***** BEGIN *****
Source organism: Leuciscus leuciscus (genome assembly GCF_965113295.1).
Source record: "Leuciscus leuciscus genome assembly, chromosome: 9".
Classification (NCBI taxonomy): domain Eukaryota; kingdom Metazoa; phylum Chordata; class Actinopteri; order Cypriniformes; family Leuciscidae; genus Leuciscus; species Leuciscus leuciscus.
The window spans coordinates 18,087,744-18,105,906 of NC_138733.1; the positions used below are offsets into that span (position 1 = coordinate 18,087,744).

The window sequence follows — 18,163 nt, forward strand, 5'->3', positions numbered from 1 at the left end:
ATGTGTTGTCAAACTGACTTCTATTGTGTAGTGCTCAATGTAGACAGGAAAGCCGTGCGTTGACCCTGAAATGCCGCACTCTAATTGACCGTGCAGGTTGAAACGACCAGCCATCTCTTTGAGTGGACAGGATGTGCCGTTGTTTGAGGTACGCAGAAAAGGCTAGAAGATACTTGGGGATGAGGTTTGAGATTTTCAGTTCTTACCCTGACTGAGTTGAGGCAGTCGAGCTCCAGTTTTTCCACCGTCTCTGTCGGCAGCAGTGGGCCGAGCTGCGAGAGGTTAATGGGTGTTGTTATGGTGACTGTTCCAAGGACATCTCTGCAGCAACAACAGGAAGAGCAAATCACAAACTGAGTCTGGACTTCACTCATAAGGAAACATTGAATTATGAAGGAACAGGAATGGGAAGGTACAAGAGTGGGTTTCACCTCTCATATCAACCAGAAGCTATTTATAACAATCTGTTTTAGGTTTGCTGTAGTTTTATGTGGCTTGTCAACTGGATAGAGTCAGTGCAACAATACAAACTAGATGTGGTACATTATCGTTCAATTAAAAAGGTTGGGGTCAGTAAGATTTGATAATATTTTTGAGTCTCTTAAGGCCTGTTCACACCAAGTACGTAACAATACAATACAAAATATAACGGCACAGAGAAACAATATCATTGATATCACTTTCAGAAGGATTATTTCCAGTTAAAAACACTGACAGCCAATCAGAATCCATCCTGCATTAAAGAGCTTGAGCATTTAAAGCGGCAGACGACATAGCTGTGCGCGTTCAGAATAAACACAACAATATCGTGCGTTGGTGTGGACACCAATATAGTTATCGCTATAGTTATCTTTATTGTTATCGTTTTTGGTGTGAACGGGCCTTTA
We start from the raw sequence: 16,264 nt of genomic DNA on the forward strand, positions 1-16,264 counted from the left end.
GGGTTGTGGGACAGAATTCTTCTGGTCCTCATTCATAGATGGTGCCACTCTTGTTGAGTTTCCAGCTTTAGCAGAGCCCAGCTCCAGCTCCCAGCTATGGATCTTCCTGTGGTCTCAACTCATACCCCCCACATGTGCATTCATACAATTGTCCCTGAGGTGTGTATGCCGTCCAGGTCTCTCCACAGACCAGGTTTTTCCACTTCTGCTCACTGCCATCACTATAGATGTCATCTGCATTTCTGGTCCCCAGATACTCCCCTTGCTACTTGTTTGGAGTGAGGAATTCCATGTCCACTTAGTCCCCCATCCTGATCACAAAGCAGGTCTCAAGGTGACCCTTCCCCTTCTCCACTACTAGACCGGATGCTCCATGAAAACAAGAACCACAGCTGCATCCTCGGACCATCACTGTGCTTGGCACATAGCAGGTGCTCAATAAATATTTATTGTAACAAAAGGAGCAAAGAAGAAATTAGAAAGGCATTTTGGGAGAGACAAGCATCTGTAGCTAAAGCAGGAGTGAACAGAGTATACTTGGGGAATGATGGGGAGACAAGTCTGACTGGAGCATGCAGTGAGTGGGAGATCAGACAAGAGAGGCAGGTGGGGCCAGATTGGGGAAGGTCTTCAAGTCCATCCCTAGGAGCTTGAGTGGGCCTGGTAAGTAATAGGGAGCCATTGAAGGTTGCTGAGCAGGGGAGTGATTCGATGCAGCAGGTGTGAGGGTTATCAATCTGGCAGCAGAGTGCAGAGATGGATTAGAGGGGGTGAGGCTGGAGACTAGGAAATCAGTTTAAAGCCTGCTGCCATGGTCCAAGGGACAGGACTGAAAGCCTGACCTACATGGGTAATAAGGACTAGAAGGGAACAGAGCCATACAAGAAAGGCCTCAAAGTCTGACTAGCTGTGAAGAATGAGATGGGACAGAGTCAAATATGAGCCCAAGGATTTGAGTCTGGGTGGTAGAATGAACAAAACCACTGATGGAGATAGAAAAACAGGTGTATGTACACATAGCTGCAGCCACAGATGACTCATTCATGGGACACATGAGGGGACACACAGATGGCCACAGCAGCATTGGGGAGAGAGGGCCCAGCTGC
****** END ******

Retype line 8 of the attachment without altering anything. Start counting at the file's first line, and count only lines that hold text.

GGGTTGTGGGACAGAATTCTTCTGGTCCTCATTCATAGATGGTGCCACTCTTGTTGAGTTTCCAGCTTTAGCAGAGCCCAGCTCCAGCTCCCAGCTATGGATCTTCCTGTGGTCTCAACTCATACCCCCCACATGTGCATTCATACAATTGTCCCTGAGGTGTGTATGCCGTCCAGGTCTCTCCACAGACCAGGTTTTTCCACTTCTGCTCACTGCCATCACTATAGATGTCATCTGCATTTCTGGTCCCCAGATACTCCCCTTGCTACTTGTTTGGAGTGAGGAATTCCATGTCCACTTAGTCCCCCATCCTGATCACAAAGCAGGTCTCAAGGTGACCCTTCCCCTTCTCCACTACTAGACCGGATGCTCCATGAAAACAAGAACCACAGCTGCATCCTCGGACCATCACTGTGCTTGGCACATAGCAGGTGCTCAATAAATATTTATTGTAACAAAAGGAGCAAAGAAGAAATTAGAAAGGCATTTTGGGAGAGACAAGCATCTGTAGCTAAAGCAGGAGTGAACAGAGTATACTTGGGGAATGATGGGGAGACAAGTCTGACTGGAGCATGCAGTGAGTGGGAGATCAGACAAGAGAGGCAGGTGGGGCCAGATTGGGGAAGGTCTTCAAGTCCATCCCTAGGAGCTTGAGTGGGCCTGGTAAGTAATAGGGAGCCATTGAAGGTTGCTGAGCAGGGGAGTGATTCGATGCAGCAGGTGTGAGGGTTATCAATCTGGCAGCAGAGTGCAGAGATGGATTAGAGGGGGTGAGGCTGGAGACTAGGAAATCAGTTTAAAGCCTGCTGCCATGGTCCAAGGGACAGGACTGAAAGCCTGACCTACATGGGTAATAAGGACTAGAAGGGAACAGAGCCATACAAGAAAGGCCTCAAAGTCTGACTAGCTGTGAAGAATGAGATGGGACAGAGTCAAATATGAGCCCAAGGATTTGAGTCTGGGTGGTAGAATGAACAAAACCACTGATGGAGATAGAAAAACAGGTGTATGTACACATAGCTGCAGCCACAGATGACTCATTCATGGGACACATGAGGGGACACACAGATGGCCACAGCAGCATTGGGGAGAGAGGGCCCAGCTGC